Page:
Mergers and Target Transparency
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We empirically investigate the hypothesis that the less transparent (more difficult to value) the target’s assets are the more likely it is that the acquiring firm can obtain higher short- and long-term returns. We analyze a sample of 1,538 friendly acquisitions partitioned in two separate dimensions: acquisitions of public versus private firms, and acquisitions of a firm’s assets versus acquisitions of a firm’s assets and its management. Using a sample of (nondiversifying) real estate transactions with a public REIT as the acquirer, we find that acquisitions of public firms have insignificant short-term abnormal returns. Acquisitions of private targets have positive and significant short-term abnormal returns. The acquirer’s abnormal returns are higher in both cases when the transactions involve acquisition of the target firm’s management. We find parallel results when analyzing the acquirer’s Q over the merger year and the three following years. Our conclusions are robust to the type of financing (cash, stock, or a combination) used in the acquisition.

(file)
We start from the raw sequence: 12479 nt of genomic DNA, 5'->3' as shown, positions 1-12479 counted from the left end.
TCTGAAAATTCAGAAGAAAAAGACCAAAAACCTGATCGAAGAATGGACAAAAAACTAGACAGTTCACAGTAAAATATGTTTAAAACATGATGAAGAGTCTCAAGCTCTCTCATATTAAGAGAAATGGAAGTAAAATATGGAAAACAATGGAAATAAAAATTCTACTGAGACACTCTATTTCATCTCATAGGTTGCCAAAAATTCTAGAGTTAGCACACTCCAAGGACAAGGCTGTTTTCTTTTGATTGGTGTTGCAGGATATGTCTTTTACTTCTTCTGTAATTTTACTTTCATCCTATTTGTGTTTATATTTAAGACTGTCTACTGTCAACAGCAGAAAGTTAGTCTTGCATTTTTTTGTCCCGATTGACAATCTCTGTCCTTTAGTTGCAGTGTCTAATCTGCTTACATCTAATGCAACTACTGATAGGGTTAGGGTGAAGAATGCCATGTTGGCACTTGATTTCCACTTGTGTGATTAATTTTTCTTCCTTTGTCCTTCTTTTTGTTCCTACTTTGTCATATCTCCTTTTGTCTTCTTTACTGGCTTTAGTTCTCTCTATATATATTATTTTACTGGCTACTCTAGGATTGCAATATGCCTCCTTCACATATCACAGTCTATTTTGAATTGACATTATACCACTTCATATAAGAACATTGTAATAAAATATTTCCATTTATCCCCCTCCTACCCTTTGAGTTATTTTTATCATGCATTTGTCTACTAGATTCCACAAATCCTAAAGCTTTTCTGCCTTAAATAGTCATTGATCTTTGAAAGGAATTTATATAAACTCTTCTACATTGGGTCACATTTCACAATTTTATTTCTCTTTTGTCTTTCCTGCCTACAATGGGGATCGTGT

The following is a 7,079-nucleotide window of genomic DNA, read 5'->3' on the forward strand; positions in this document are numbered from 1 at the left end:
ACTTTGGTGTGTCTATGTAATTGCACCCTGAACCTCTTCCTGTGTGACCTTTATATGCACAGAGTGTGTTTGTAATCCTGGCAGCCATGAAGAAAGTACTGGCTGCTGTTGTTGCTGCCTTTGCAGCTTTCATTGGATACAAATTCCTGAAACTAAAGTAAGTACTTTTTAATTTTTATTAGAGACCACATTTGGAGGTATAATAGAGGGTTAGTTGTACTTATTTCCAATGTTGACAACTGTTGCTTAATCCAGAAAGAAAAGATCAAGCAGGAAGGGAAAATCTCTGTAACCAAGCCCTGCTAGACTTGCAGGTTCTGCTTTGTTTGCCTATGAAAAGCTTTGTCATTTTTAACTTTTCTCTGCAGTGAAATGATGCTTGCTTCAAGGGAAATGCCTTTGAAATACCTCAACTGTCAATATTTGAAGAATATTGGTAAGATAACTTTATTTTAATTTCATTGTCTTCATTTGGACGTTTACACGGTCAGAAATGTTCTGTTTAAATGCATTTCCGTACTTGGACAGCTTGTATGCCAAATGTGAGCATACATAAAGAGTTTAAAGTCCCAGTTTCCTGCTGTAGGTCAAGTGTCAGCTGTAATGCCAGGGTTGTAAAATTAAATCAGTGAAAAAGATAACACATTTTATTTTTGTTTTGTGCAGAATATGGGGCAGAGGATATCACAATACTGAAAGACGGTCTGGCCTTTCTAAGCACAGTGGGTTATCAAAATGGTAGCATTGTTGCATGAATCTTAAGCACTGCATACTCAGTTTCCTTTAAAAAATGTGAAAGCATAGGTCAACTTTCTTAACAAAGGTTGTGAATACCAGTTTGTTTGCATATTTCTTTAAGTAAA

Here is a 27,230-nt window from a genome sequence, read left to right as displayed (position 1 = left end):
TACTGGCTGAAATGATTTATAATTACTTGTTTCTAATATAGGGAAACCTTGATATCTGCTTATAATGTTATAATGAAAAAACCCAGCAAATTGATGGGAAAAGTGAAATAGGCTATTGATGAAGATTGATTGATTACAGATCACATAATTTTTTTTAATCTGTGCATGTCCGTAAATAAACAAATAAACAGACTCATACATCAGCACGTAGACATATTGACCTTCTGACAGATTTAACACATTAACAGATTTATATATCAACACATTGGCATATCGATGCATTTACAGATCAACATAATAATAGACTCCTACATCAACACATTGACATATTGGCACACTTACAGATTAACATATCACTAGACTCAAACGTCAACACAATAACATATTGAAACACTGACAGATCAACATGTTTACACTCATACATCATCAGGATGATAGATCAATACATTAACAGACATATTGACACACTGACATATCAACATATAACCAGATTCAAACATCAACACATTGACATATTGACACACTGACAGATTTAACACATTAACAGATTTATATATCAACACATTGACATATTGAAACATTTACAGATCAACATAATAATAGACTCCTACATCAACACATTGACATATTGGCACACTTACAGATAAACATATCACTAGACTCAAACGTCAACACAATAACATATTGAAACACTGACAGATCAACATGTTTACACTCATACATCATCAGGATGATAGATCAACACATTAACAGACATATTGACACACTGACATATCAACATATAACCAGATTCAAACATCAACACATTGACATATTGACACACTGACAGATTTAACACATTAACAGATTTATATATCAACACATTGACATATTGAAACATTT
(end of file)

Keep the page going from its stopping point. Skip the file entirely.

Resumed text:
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mergers and acquisitions; information asymmetry; value of firms
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Required Publisher Statement: © Emerald. Final version published as: Hasan, I., Kallberg, J. G., Liu, C. H., & Sun, X. (2014). Mergers and target transparency. In K. Johns, A. K. Makhija, & S. P. Ferris (Eds.), Advances in financial economics: Vol. 17. Corporate governance in the US and global settings (pp. 193-227). doi: 10.1108/S1569-373220140000017001 Reprinted with permission. All rights reserved.